http://sourceforge.net/projects/gns-3/files/ - look in the Qemu Appliances or VirtualBox Appliances directories. However, getting a Vyatta router working is much more complicated than the Cisco routers discussed here. Deploying Vyatta routers is discussed in Chapter 4, Unleashing Other Emulators.
Now, if you have one or more router images in your
Images directory as described previously, you are ready to install GNS3. The following examples will assume you have a Cisco 3725 router image in your
Depending on your operating system and which features you want to use, you may need to download more than a single application to get GNS3 running. However, there is no better place to start than at the GNS3 website: http://www.gns3.net/download/.
The installation process is vastly different for each operating system. If you are running a version of Windows, the only installation package you need is the all-in-one package – although getting it installed and running may require a little more work. For OS X and Linux users, your tasks are going to be much more detailed.
Download and install the all-in-one package from http://www.gns3.net/download/. During the installation process you will get the chance to choose the packages you wish to install.
I recommend that you choose to install SuperPutty during the installation. It will then become your default console application, otherwise PuTTY will be your default console application. However, be warned that SuperPutty will download and install the .NET framework the first time it runs (it is huge and takes a long time) and requires a restart as well.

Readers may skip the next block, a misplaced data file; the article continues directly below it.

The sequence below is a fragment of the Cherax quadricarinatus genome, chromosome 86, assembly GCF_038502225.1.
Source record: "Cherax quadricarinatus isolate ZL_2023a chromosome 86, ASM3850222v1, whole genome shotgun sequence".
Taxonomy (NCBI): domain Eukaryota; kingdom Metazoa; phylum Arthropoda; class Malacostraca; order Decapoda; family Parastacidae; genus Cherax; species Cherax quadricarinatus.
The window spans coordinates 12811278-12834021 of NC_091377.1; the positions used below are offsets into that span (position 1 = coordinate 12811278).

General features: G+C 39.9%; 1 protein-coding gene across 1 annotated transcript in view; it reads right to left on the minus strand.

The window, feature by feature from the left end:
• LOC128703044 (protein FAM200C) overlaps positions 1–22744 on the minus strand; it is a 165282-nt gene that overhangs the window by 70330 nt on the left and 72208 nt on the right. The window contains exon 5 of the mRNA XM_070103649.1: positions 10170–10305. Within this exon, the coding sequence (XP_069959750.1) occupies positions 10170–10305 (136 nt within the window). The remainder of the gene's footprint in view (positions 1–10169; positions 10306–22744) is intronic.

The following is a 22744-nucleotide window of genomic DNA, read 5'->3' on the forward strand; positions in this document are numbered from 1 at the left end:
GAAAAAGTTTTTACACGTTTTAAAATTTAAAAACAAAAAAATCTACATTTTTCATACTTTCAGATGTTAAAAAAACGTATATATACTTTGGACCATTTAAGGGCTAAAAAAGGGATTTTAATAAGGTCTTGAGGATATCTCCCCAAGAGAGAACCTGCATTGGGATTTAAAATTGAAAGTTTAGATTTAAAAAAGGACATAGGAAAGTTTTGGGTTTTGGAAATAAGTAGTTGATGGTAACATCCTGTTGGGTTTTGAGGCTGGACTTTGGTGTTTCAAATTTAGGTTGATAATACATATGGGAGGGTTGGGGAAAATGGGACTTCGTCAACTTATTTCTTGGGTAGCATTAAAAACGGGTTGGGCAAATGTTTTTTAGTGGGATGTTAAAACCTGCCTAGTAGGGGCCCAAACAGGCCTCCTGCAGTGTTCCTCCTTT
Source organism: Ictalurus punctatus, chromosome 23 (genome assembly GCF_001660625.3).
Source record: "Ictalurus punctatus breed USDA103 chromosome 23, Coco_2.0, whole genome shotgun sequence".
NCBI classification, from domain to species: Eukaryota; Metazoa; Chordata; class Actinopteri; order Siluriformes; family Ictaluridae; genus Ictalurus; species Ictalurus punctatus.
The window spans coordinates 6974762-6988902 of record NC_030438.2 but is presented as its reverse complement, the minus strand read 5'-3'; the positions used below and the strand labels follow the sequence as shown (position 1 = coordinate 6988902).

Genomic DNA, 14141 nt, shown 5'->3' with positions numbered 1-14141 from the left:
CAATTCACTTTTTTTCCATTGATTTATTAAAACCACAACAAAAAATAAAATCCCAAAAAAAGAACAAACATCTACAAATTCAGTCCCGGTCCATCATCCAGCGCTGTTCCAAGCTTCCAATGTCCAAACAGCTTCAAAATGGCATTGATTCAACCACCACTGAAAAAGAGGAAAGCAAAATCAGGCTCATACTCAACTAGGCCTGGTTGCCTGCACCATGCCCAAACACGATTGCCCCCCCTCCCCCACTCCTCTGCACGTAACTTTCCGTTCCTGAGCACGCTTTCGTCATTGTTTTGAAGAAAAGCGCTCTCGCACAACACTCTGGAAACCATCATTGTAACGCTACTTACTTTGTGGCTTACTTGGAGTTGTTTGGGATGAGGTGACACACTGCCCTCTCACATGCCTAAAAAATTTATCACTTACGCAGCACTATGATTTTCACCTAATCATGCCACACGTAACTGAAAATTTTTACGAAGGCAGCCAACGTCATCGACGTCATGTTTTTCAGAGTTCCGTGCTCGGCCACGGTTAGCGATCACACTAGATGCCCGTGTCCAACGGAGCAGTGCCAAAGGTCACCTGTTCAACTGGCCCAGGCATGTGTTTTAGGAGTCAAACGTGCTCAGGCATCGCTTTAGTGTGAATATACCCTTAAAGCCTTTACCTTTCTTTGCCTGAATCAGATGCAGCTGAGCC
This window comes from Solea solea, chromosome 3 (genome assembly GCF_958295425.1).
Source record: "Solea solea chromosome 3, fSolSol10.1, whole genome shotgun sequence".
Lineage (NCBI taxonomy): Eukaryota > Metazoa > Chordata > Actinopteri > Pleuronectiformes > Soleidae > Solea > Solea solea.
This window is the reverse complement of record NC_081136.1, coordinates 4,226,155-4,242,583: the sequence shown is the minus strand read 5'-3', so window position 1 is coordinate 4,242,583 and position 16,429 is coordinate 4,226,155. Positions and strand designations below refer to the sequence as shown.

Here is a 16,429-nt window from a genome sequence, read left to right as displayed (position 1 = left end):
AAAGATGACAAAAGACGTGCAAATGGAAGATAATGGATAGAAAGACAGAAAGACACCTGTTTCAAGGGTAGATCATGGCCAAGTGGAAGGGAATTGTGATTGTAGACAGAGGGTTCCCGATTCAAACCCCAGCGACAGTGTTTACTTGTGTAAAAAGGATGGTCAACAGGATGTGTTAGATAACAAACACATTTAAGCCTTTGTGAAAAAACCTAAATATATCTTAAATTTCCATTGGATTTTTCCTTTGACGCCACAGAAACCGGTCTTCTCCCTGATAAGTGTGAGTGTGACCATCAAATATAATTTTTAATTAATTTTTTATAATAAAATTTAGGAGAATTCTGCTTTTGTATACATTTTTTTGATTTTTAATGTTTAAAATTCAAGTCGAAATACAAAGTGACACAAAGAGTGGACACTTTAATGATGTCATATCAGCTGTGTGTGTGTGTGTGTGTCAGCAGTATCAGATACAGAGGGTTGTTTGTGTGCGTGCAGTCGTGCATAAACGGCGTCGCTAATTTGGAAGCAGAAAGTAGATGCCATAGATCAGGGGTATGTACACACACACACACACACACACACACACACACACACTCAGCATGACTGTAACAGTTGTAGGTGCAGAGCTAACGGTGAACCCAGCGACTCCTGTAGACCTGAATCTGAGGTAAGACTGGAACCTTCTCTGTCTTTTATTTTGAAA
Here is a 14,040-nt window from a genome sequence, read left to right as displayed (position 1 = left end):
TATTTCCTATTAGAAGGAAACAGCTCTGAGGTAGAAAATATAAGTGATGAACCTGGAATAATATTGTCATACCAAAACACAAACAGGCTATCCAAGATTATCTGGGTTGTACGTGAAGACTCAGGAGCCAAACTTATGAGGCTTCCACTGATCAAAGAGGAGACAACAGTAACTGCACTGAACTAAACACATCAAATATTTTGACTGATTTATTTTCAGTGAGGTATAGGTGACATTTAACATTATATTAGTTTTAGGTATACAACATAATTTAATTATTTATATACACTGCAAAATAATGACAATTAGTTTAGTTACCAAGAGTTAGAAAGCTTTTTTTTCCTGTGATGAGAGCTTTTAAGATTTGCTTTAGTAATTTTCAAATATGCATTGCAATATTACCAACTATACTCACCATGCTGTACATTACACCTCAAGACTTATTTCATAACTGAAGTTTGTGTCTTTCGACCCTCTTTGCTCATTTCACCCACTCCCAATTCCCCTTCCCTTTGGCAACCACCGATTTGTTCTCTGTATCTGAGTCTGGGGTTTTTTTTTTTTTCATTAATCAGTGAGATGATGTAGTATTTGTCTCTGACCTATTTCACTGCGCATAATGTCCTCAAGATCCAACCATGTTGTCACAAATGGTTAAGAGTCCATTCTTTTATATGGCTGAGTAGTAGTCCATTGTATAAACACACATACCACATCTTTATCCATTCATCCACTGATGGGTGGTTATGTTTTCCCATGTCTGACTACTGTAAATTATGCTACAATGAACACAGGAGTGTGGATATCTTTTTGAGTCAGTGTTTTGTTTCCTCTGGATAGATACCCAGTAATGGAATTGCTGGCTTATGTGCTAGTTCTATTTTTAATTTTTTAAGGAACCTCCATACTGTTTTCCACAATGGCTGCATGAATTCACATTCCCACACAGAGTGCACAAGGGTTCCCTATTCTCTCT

During the installation you will need to confirm any Windows UAC challenges or license agreements you may be confronted with, and in the case of Windows 8 you may even be presented with a compatibility issue when WinPcap is installed. If so, simply choose to Run the program without getting help.
Once the installation is complete, go ahead and begin the Post-installation tasks in this chapter.
There is no all-in-one package for OS X, so you have to find the bits you need and install them one at a time. Here is what you will need to download in addition to GNS3. Use the latest version, and for the installation process, I will assume that the following applications have been downloaded.
Step 1: Install XQuartz X11
With OS X, it is best to install Wireshark before GNS3, but Wireshark uses an X11 display, so first you have to install X11. XQuartz is the X11 version created by the XQuartz community project created by Apple.
When your XQuartz installation is completed, you will have to log out and log in again. I suggest running XQuartz after logging back in (it gets installed in the
/Applications/Utilities directory) to be sure the install went smoothly. You should see an Xterm window open.
Step 2: Install Wireshark
/Library/StartupItems/ChmodBPF. A script which adjusts permissions on the system's packet capture devices (/dev/bpf*) when the system starts up.
Having these permissions is going to make life easier when you install GNS3.